No. 1: Greater flexibility. The expanded defense provides small and large businesses with an additional option for their technology. If a company or inventor wants to patent an invention or process, they can patent it. If, however, a small or large company doesn’t want to incur the expense of a patent, it now can elect to use the underlying invention or process in secret if they so desire. Again, nothing prevents a company or inventor from filing for a patent and there is nothing that would put that patent at risk because it is simply a defense, not a means for challenging the validity or enforceability of the patent.
No. 2: Less costly. Lawyers sometimes fail to appreciate the expense that accompanies a patent prosecution and application, let alone the staggering legal fees that can accompany a patent infringement case. The prior user defense permits a company to avoid those expenses and still commercialize its invention or process.
Protecting an invention or process as a trade secret is significantly less expensive then as a patent. However, it is critical to remember that given the clear and convincing standard for proving this defense, there will be a premium on thoroughly documenting the prior use. Lab notebooks, quality control documents, engineering drawings and specifications will all need to be preserved for the inventions and processes that a user elects not to patent.
The defense should also reduce the number of “defensive” patent filings in which companies file patent applications simply to avoid being precluded from using or developing an invention, process or technology. These defensive patents, while a boon to the patent bar, are a drain on the resources of businesses and a strain on an already over-burdened USPTO. (Thanks to Xerox’s patent counsel, David Arthur, for making this point).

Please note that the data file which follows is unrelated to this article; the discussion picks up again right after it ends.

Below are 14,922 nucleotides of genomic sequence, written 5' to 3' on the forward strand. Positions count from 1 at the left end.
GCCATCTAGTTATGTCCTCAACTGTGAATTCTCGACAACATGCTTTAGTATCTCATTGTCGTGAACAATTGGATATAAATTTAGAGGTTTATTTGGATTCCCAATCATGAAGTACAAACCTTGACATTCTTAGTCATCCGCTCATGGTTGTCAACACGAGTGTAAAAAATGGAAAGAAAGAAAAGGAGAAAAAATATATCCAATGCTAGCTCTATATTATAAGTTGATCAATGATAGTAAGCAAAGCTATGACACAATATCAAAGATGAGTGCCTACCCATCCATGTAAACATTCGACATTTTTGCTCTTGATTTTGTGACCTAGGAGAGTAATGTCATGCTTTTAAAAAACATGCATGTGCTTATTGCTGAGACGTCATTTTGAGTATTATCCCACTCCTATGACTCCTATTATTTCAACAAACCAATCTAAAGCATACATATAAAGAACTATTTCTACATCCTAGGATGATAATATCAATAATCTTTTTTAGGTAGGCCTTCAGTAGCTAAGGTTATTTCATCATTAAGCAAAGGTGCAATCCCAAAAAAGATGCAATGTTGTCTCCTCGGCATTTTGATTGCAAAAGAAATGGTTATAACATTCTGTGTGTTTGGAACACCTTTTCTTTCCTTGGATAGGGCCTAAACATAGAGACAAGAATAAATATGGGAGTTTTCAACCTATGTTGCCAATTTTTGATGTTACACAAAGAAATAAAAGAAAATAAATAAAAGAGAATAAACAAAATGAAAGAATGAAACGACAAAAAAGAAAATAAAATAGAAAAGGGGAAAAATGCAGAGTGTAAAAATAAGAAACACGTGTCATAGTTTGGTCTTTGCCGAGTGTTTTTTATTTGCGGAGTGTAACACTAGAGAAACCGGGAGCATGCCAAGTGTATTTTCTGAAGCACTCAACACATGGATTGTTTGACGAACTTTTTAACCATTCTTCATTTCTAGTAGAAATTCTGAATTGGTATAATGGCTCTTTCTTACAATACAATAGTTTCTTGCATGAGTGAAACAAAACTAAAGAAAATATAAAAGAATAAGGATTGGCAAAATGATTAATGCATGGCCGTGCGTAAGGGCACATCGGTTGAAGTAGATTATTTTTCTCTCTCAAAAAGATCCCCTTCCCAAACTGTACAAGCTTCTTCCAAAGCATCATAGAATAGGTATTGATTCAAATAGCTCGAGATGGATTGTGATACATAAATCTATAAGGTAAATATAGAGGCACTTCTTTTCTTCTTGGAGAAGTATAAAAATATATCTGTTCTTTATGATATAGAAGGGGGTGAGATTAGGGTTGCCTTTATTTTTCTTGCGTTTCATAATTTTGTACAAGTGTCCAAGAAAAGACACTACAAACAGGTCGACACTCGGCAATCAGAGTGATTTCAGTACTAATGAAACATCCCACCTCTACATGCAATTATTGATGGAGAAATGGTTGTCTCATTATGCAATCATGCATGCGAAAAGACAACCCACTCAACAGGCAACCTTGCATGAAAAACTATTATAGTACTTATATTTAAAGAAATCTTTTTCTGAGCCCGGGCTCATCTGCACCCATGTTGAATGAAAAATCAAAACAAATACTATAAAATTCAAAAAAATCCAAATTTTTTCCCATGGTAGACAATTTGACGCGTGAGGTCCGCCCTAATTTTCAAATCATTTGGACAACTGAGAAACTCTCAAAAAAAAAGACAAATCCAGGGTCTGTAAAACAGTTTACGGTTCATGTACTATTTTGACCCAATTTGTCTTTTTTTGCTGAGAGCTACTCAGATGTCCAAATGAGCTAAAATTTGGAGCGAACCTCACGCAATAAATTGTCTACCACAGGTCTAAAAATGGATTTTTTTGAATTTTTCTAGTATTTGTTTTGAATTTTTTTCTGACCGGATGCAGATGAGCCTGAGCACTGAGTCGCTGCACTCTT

No. 3: No harm to a patent owner. ll that a patent applicant loses is the potential monetary recovery from someone who can demonstrate that they were using it BEFORE in secrecy. If a company decides the invention is sufficiently novel or important, it can decide to patent the invention. As a result, I don’t see how this will dissuade anyone from filing a patent application if they think it is a truly important invention or process.
Impact on Innovation? Too early to tell. Gene Quinn’s primary objection to the expanded defense is that it will lead to greater use of trade secrets as opposed to patents, which will in turn lead to less disclosure, and less innovation as a result. This argument was made to the USPTO but there was no empirical data to support this position. The USPTO, however, emphasized the fact that prior user rights were included in U.S. patent law between 1836 and 1952 and that there was no evidence that those rights weakened innovation rates or economic growth during that time. It also noted that the prior use defense did not appear to have a significant impact on business method patents since its enactment in 1999.
In sum, the USPTO has provided important support to the prior commercial use defense. Stay tuned as James Schweikert will provide the patent lawyer’s perspective later this week.